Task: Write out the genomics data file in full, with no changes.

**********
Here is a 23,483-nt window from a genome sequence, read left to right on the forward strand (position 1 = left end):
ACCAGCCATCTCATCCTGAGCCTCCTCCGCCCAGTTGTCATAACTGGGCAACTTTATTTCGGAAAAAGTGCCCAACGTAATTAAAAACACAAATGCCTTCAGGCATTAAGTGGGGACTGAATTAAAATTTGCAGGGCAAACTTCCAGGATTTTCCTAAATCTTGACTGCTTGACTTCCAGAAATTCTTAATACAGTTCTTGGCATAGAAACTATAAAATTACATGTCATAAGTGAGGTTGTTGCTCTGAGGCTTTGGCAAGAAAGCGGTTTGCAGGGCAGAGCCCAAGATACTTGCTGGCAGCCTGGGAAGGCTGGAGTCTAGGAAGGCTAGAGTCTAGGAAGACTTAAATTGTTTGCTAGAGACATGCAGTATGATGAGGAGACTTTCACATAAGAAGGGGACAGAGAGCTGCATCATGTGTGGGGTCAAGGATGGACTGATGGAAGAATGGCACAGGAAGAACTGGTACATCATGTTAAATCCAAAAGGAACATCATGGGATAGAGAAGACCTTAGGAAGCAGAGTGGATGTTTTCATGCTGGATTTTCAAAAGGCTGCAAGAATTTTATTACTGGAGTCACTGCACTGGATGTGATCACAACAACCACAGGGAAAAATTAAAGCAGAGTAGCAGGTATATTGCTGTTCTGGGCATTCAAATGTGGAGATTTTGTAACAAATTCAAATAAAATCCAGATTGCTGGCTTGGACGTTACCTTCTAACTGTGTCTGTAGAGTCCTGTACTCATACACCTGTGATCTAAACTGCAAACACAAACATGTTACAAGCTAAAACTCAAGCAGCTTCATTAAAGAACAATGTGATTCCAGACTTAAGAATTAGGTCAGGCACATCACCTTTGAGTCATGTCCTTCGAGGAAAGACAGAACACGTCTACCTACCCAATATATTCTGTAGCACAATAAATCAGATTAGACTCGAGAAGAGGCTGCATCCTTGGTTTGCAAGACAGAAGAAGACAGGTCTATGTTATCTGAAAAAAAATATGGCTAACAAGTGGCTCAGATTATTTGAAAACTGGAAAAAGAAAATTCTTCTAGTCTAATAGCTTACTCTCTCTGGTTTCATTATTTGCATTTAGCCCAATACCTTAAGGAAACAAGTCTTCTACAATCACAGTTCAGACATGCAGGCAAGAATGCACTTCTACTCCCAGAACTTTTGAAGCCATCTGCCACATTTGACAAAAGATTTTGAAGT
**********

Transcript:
Here is a 23,483-nt window from a genome sequence, read left to right on the forward strand (position 1 = left end):
ACCAGCCATCTCATCCTGAGCCTCCTCCGCCCAGTTGTCATAACTGGGCAACTTTATTTCGGAAAAAGTGCCCAACGTAATTAAAAACACAAATGCCTTCAGGCATTAAGTGGGGACTGAATTAAAATTTGCAGGGCAAACTTCCAGGATTTTCCTAAATCTTGACTGCTTGACTTCCAGAAATTCTTAATACAGTTCTTGGCATAGAAACTATAAAATTACATGTCATAAGTGAGGTTGTTGCTCTGAGGCTTTGGCAAGAAAGCGGTTTGCAGGGCAGAGCCCAAGATACTTGCTGGCAGCCTGGGAAGGCTGGAGTCTAGGAAGGCTAGAGTCTAGGAAGACTTAAATTGTTTGCTAGAGACATGCAGTATGATGAGGAGACTTTCACATAAGAAGGGGACAGAGAGCTGCATCATGTGTGGGGTCAAGGATGGACTGATGGAAGAATGGCACAGGAAGAACTGGTACATCATGTTAAATCCAAAAGGAACATCATGGGATAGAGAAGACCTTAGGAAGCAGAGTGGATGTTTTCATGCTGGATTTTCAAAAGGCTGCAAGAATTTTATTACTGGAGTCACTGCACTGGATGTGATCACAACAACCACAGGGAAAAATTAAAGCAGAGTAGCAGGTATATTGCTGTTCTGGGCATTCAAATGTGGAGATTTTGTAACAAATTCAAATAAAATCCAGATTGCTGGCTTGGACGTTACCTTCTAACTGTGTCTGTAGAGTCCTGTACTCATACACCTGTGATCTAAACTGCAAACACAAACATGTTACAAGCTAAAACTCAAGCAGCTTCATTAAAGAACAATGTGATTCCAGACTTAAGAATTAGGTCAGGCACATCACCTTTGAGTCATGTCCTTCGAGGAAAGACAGAACACGTCTACCTACCCAATATATTCTGTAGCACAATAAATCAGATTAGACTCGAGAAGAGGCTGCATCCTTGGTTTGCAAGACAGAAGAAGACAGGTCTATGTTATCTGAAAAAAAATATGGCTAACAAGTGGCTCAGATTATTTGAAAACTGGAAAAAGAAAATTCTTCTAGTCTAATAGCTTACTCTCTCTGGTTTCATTATTTGCATTTAGCCCAATACCTTAAGGAAACAAGTCTTCTACAATCACAGTTCAGACATGCAGGCAAGAATGCACTTCTACTCCCAGAACTTTTGAAGCCATCTGCCACATTTGACAAAAGATTTTGAAGT